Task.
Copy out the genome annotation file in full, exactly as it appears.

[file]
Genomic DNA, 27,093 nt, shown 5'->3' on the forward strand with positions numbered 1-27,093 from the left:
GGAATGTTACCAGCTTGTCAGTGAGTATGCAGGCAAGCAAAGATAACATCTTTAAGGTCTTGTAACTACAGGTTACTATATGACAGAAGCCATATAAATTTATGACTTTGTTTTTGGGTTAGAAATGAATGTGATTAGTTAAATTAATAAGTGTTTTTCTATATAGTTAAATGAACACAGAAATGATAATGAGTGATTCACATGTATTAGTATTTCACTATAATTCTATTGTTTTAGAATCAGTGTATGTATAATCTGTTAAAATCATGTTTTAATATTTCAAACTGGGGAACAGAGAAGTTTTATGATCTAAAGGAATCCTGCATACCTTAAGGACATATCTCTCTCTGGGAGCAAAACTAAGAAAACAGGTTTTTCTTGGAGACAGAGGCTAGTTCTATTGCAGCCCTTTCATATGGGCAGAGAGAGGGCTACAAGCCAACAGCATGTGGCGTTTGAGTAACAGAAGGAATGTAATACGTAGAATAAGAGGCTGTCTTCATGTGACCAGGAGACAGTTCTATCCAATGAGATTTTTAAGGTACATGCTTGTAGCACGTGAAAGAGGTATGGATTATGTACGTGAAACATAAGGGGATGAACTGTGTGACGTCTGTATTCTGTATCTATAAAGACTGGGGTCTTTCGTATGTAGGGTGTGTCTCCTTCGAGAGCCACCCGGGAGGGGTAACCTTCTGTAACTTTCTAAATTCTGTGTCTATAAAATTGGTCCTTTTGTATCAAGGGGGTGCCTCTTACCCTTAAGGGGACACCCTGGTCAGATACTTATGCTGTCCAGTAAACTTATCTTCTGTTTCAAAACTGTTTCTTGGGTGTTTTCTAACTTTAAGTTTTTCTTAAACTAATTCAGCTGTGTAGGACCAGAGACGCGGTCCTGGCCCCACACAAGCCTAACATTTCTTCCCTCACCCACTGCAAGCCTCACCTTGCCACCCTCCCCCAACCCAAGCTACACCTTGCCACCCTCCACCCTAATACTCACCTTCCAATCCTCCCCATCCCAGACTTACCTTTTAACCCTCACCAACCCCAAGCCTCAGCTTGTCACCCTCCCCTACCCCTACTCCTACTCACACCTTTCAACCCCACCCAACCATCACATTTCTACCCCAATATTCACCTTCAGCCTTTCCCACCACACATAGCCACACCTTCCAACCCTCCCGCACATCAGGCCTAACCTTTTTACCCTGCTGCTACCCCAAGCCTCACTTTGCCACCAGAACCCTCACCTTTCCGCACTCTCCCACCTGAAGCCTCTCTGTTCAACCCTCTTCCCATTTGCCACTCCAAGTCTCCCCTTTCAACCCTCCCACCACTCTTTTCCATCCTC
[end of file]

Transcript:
Genomic DNA, 27,093 nt, shown 5'->3' on the forward strand with positions numbered 1-27,093 from the left:
GGAATGTTACCAGCTTGTCAGTGAGTATGCAGGCAAGCAAAGATAACATCTTTAAGGTCTTGTAACTACAGGTTACTATATGACAGAAGCCATATAAATTTATGACTTTGTTTTTGGGTTAGAAATGAATGTGATTAGTTAAATTAATAAGTGTTTTTCTATATAGTTAAATGAACACAGAAATGATAATGAGTGATTCACATGTATTAGTATTTCACTATAATTCTATTGTTTTAGAATCAGTGTATGTATAATCTGTTAAAATCATGTTTTAATATTTCAAACTGGGGAACAGAGAAGTTTTATGATCTAAAGGAATCCTGCATACCTTAAGGACATATCTCTCTCTGGGAGCAAAACTAAGAAAACAGGTTTTTCTTGGAGACAGAGGCTAGTTCTATTGCAGCCCTTTCATATGGGCAGAGAGAGGGCTACAAGCCAACAGCATGTGGCGTTTGAGTAACAGAAGGAATGTAATACGTAGAATAAGAGGCTGTCTTCATGTGACCAGGAGACAGTTCTATCCAATGAGATTTTTAAGGTACATGCTTGTAGCACGTGAAAGAGGTATGGATTATGTACGTGAAACATAAGGGGATGAACTGTGTGACGTCTGTATTCTGTATCTATAAAGACTGGGGTCTTTCGTATGTAGGGTGTGTCTCCTTCGAGAGCCACCCGGGAGGGGTAACCTTCTGTAACTTTCTAAATTCTGTGTCTATAAAATTGGTCCTTTTGTATCAAGGGGGTGCCTCTTACCCTTAAGGGGACACCCTGGTCAGATACTTATGCTGTCCAGTAAACTTATCTTCTGTTTCAAAACTGTTTCTTGGGTGTTTTCTAACTTTAAGTTTTTCTTAAACTAATTCAGCTGTGTAGGACCAGAGACGCGGTCCTGGCCCCACACAAGCCTAACATTTCTTCCCTCACCCACTGCAAGCCTCACCTTGCCACCCTCCCCCAACCCAAGCTACACCTTGCCACCCTCCACCCTAATACTCACCTTCCAATCCTCCCCATCCCAGACTTACCTTTTAACCCTCACCAACCCCAAGCCTCAGCTTGTCACCCTCCCCTACCCCTACTCCTACTCACACCTTTCAACCCCACCCAACCATCACATTTCTACCCCAATATTCACCTTCAGCCTTTCCCACCACACATAGCCACACCTTCCAACCCTCCCGCACATCAGGCCTAACCTTTTTACCCTGCTGCTACCCCAAGCCTCACTTTGCCACCAGAACCCTCACCTTTCCGCACTCTCCCACCTGAAGCCTCTCTGTTCAACCCTCTTCCCATTTGCCACTCCAAGTCTCCCCTTTCAACCCTCCCACCACTCTTTTCCATCCTC